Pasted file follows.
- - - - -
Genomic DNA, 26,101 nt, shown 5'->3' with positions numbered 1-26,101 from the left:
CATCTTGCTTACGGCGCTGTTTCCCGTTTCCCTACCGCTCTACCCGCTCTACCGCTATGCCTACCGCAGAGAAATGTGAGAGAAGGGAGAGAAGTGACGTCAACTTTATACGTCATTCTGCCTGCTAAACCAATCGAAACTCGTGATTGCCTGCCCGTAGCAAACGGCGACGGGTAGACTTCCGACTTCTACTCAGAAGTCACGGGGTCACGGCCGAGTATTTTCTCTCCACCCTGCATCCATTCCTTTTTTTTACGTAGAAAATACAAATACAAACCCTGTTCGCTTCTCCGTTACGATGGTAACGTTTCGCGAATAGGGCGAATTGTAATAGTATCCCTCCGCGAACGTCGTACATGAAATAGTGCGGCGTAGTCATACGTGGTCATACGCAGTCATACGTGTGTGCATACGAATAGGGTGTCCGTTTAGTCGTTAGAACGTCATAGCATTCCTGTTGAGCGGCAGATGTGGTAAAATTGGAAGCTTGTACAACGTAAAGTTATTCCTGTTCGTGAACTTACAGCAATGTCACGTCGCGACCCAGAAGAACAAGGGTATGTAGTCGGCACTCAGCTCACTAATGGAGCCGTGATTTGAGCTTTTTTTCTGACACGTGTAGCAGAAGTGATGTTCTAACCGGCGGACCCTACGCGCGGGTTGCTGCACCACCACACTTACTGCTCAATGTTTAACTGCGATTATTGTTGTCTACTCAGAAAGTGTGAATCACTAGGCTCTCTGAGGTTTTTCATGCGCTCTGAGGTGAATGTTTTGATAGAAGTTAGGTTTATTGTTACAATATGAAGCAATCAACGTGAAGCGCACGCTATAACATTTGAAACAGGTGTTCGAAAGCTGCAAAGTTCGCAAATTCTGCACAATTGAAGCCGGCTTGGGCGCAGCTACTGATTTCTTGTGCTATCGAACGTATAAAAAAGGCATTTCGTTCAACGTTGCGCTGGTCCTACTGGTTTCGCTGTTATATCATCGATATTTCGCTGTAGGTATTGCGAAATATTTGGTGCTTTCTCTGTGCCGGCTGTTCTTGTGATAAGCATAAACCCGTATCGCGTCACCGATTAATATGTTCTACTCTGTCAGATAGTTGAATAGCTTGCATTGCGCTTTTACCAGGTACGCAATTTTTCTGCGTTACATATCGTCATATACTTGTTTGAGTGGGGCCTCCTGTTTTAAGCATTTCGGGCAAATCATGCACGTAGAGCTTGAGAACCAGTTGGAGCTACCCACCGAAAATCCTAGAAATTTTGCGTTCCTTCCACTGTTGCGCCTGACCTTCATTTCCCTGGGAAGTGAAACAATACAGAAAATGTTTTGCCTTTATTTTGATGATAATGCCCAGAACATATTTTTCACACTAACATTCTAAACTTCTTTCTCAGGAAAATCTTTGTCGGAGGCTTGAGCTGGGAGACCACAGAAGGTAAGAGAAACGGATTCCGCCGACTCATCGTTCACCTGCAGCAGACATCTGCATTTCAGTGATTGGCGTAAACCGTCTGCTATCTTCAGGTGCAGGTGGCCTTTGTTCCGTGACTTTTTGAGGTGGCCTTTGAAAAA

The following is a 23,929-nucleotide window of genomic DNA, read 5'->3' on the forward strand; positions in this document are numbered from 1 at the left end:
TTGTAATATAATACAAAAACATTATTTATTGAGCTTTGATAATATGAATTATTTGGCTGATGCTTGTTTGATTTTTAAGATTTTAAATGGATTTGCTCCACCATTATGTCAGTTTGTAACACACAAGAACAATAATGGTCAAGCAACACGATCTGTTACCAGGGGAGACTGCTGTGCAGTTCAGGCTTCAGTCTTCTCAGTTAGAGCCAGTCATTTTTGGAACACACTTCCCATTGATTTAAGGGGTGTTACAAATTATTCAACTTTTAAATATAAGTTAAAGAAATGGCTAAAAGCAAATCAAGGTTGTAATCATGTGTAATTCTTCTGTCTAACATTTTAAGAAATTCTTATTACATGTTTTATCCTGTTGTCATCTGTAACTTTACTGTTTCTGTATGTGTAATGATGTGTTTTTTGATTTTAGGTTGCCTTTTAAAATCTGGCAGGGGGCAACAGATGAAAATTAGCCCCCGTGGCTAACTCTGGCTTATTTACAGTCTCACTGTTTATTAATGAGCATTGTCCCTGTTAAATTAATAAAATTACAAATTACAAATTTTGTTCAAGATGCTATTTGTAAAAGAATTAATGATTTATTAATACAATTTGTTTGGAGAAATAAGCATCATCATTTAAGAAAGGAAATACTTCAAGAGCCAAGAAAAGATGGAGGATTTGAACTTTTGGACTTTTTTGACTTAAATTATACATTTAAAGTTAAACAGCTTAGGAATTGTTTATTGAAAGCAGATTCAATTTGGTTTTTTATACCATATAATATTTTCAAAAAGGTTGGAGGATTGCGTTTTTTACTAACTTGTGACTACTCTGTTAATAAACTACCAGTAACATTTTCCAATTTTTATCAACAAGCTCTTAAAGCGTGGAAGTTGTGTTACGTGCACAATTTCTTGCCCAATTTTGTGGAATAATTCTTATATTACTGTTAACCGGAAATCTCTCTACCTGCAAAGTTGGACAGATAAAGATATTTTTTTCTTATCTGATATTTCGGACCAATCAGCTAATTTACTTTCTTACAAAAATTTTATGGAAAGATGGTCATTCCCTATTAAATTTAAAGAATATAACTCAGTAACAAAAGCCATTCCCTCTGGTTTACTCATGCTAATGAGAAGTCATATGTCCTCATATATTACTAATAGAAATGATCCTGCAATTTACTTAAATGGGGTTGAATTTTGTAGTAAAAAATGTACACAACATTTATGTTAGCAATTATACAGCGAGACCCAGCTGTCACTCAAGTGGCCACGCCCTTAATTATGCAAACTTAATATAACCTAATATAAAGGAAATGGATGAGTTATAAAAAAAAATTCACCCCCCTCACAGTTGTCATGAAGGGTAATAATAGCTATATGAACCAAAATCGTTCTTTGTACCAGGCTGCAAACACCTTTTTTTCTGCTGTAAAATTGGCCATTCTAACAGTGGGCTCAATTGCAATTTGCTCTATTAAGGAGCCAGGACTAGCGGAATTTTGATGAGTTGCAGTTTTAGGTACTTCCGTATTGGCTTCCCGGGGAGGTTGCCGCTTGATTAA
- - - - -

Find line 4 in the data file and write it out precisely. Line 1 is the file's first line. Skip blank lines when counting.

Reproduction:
TTGTAATATAATACAAAAACATTATTTATTGAGCTTTGATAATATGAATTATTTGGCTGATGCTTGTTTGATTTTTAAGATTTTAAATGGATTTGCTCCACCATTATGTCAGTTTGTAACACACAAGAACAATAATGGTCAAGCAACACGATCTGTTACCAGGGGAGACTGCTGTGCAGTTCAGGCTTCAGTCTTCTCAGTTAGAGCCAGTCATTTTTGGAACACACTTCCCATTGATTTAAGGGGTGTTACAAATTATTCAACTTTTAAATATAAGTTAAAGAAATGGCTAAAAGCAAATCAAGGTTGTAATCATGTGTAATTCTTCTGTCTAACATTTTAAGAAATTCTTATTACATGTTTTATCCTGTTGTCATCTGTAACTTTACTGTTTCTGTATGTGTAATGATGTGTTTTTTGATTTTAGGTTGCCTTTTAAAATCTGGCAGGGGGCAACAGATGAAAATTAGCCCCCGTGGCTAACTCTGGCTTATTTACAGTCTCACTGTTTATTAATGAGCATTGTCCCTGTTAAATTAATAAAATTACAAATTACAAATTTTGTTCAAGATGCTATTTGTAAAAGAATTAATGATTTATTAATACAATTTGTTTGGAGAAATAAGCATCATCATTTAAGAAAGGAAATACTTCAAGAGCCAAGAAAAGATGGAGGATTTGAACTTTTGGACTTTTTTGACTTAAATTATACATTTAAAGTTAAACAGCTTAGGAATTGTTTATTGAAAGCAGATTCAATTTGGTTTTTTATACCATATAATATTTTCAAAAAGGTTGGAGGATTGCGTTTTTTACTAACTTGTGACTACTCTGTTAATAAACTACCAGTAACATTTTCCAATTTTTATCAACAAGCTCTTAAAGCGTGGAAGTTGTGTTACGTGCACAATTTCTTGCCCAATTTTGTGGAATAATTCTTATATTACTGTTAACCGGAAATCTCTCTACCTGCAAAGTTGGACAGATAAAGATATTTTTTTCTTATCTGATATTTCGGACCAATCAGCTAATTTACTTTCTTACAAAAATTTTATGGAAAGATGGTCATTCCCTATTAAATTTAAAGAATATAACTCAGTAACAAAAGCCATTCCCTCTGGTTTACTCATGCTAATGAGAAGTCATATGTCCTCATATATTACTAATAGAAATGATCCTGCAATTTACTTAAATGGGGTTGAATTTTGTAGTAAAAAATGTACACAACATTTATGTTAGCAATTATACAGCGAGACCCAGCTGTCACTCAAGTGGCCACGCCCTTAATTATGCAAACTTAATATAACCTAATATAAAGGAAATGGATGAGTTATAAAAAAAAATTCACCCCCCTCACAGTTGTCATGAAGGGTAATAATAGCTATATGAACCAAAATCGTTCTTTGTACCAGGCTGCAAACACCTTTTTTTCTGCTGTAAAATTGGCCATTCTAACAGTGGGCTCAATTGCAATTTGCTCTATTAAGGAGCCAGGACTAGCGGAATTTTGATGAGTTGCAGTTTTAGGTACTTCCGTATTGGCTTCCCGGGGAGGTTGCCGCTTGATTAA